Pinwheels planted to bring awareness to child abuse
WILLIAMSPORT — During Child Abuse Prevention Month in April, “pinwheel gardens” have been popping up around the country in an effort to bring awareness to child abuse, and a local display of pinwheels recently arose in a field next to the Old Lycoming Township Volunteer Fire Co.
The display is a cooperative effort of the Human Services and Restorative Justice Club at Pennsylvania College of Technology, Old Lycoming Township Police Department, Lycoming County Children & Youth Services, Tiadaghton Valley Regional Police, Pennsylvania State Police, and the Child Advocacy Center of the Central Susquehanna Valley, a division of Geisinger Janet Weis Children’s Hospital.
Representatives from the organizations gathered on Friday, April 22, to plant 500 of the traditionally blue pinwheels. The number of pinwheels represents the children assisted in the past year by LCYS.
“The idea of placing the pinwheels in the grass field between Dewey Avenue and Route 15 is to let everyone driving through Old Lycoming Township know that we will work in solidarity with our partner agencies to make victims of child abuse a priority in our communities,” said Chris Kriner, detective sergeant with Old Lycoming Township Police Department.
“This event honors the memory of past child victims, but it also brings needed awareness to the difficult topic of child abuse,” said Matthew Salvatori, administrator of Lycoming County Children & Youth Services. “We send a heartfelt thank you to our community partners for facilitating such an outing as we continue our mission of protecting the most vulnerable.”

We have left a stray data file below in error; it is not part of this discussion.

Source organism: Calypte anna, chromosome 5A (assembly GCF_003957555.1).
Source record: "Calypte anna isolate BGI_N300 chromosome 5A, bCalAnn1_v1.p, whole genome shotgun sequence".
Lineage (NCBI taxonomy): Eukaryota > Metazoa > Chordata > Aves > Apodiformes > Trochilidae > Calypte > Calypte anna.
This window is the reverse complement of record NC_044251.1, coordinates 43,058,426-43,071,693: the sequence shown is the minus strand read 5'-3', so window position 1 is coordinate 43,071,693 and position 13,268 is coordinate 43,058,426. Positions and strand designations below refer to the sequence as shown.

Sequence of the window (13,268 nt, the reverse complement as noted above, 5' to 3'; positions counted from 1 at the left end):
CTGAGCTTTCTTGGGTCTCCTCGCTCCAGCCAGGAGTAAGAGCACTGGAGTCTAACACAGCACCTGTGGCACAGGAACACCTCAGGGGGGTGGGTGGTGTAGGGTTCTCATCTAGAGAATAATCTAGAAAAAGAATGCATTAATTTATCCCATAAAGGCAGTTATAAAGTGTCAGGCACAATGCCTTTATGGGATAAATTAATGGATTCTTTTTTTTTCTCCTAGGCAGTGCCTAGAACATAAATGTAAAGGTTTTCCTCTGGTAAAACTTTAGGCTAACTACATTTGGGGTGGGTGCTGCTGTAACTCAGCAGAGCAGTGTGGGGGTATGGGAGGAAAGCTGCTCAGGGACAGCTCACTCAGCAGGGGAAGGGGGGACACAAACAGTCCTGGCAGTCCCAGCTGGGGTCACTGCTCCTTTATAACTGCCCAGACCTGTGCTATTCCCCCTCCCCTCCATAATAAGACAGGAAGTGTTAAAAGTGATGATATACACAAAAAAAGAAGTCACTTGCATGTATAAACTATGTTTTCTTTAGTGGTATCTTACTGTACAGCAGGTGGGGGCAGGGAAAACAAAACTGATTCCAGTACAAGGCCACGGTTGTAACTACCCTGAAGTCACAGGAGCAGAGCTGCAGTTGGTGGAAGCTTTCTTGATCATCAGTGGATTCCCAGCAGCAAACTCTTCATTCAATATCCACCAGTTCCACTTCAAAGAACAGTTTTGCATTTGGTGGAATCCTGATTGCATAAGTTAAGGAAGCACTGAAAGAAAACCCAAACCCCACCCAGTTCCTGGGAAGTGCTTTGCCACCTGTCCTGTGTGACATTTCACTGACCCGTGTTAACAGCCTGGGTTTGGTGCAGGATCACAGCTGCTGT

For nearly 15 years, “Pinwheels for Prevention” gardens have been “planted” as a representative visual of children affected by child abuse and neglect and as a way of demonstrating a community’s efforts to support children and families. Pinwheels were adopted to personify a carefree childhood, and the blue color aligns with the blue ribbons that are a common symbol showing support for the issue. The pinwheels planted in the local initiative were obtained from Prevent Child Abuse Pennsylvania, a program of the PA Chapter, American Academy of Pediatrics.
“What an honor it was to do something so impactful to raise awareness and partner with such important people in this community! The HSJ Club is thankful for the opportunity and looks forward to doing it again in future collaboration,” said Krystle J. Richardson, a human services and restorative justice student from Cogan Station who is president of the HSJ Club.
A new Penn College student organization, the HSJ Club has already made an impact in a variety of ways.
“Being that it’s our first semester, we can’t thank everyone enough for the support, connections and powerful impact that have been established,” Richardson said. “We have had several successful on- and off-campus events with the help of many valuable people in the community, as well as the help of some amazing Penn College faculty and staff.”
Penn College offers Associate of Applied Science and Bachelor of Science degrees in human services and restorative justice. To learn more, visit www.pct.edu/humanservices or call the School of Business, Arts & Sciences at 570-327-4521.
For more about Penn College, a national leader in applied technology education, visit www.pct.edu, email firstname.lastname@example.org or call toll-free at 800-367-9222.